How did the journey from solo artist to band world begin?
I believe leadership is a human genetic trait. Maybe not everyone. I felt that if I formed a band, I could create another creative world by adding some more human qualities to what I could do alone. I knew that I might have the ability to lead and from that idea I formed 'Chime' in 1982. After the 90s, the birth of 'Ark'.
How do you keep yourself connected with music even in the busy expatriate life?
For me, music is something that is mixed with blood. I can live without eating rice for a day but it is not possible to stay out of the world of music. But yes, I may not be able to do it in 'huge scale' in abroad; But I sing constantly. I have kept separate time for singing in various programs, concerts or any domestic event.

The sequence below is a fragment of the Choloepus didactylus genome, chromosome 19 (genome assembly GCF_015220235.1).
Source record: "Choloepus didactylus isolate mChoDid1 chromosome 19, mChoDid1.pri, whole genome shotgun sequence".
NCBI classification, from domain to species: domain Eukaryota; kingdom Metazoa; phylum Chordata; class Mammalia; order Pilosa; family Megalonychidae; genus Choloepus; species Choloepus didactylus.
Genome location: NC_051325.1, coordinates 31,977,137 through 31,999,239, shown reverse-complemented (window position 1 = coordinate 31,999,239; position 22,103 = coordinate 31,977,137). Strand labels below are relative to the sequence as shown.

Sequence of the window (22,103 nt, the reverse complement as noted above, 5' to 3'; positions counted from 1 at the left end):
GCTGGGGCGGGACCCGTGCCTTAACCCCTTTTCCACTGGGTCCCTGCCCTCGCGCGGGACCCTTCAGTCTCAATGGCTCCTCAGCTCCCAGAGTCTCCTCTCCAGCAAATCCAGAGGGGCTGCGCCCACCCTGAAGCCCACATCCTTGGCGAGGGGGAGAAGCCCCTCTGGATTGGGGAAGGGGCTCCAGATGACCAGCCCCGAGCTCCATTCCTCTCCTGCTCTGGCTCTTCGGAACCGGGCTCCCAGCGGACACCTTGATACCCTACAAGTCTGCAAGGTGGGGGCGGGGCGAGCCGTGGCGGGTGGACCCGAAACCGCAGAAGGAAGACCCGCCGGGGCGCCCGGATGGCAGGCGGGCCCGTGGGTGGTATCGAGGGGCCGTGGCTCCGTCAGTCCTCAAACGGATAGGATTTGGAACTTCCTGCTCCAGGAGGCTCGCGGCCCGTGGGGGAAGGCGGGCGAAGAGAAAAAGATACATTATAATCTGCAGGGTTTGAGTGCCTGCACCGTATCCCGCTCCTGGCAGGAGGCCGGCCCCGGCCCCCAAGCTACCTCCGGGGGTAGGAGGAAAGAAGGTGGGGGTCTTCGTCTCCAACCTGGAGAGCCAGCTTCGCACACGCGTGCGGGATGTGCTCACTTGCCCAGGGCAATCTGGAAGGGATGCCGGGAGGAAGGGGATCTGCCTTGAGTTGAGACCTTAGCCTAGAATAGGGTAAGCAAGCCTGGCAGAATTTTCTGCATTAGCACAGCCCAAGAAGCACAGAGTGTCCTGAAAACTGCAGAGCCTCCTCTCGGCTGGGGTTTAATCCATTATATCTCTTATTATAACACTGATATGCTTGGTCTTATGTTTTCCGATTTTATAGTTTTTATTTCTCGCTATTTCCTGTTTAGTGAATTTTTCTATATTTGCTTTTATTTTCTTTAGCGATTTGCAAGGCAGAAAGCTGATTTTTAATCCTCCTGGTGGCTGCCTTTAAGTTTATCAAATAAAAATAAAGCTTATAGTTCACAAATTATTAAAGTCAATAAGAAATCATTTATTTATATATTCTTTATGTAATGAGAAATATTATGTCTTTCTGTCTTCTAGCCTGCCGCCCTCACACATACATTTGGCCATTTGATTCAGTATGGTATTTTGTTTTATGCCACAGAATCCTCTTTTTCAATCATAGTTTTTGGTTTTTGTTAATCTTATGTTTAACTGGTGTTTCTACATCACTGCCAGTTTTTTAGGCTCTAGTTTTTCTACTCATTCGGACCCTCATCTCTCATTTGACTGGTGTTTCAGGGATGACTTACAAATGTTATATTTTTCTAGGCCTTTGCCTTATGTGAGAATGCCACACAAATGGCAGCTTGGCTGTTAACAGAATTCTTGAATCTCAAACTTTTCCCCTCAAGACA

There is a touch of sadness, melancholy, nostalgic stories in your music, what is the reason behind giving special priority to this style of composition?
In fact, each composer creates music in a different way. I prefer the minor scale. And when you compose on this scale, you usually get a dissonant tone. Listening to which the listeners may think that there is such pain in my personal life that I am more focused on creating such a tune! Everyone has more or less memories of the pain left behind. But I actually have an indomitable attraction and love for this scale, so I tune like this.
You have a YouTube channel called 'Tulur Golpo', what message do you want to convey through it?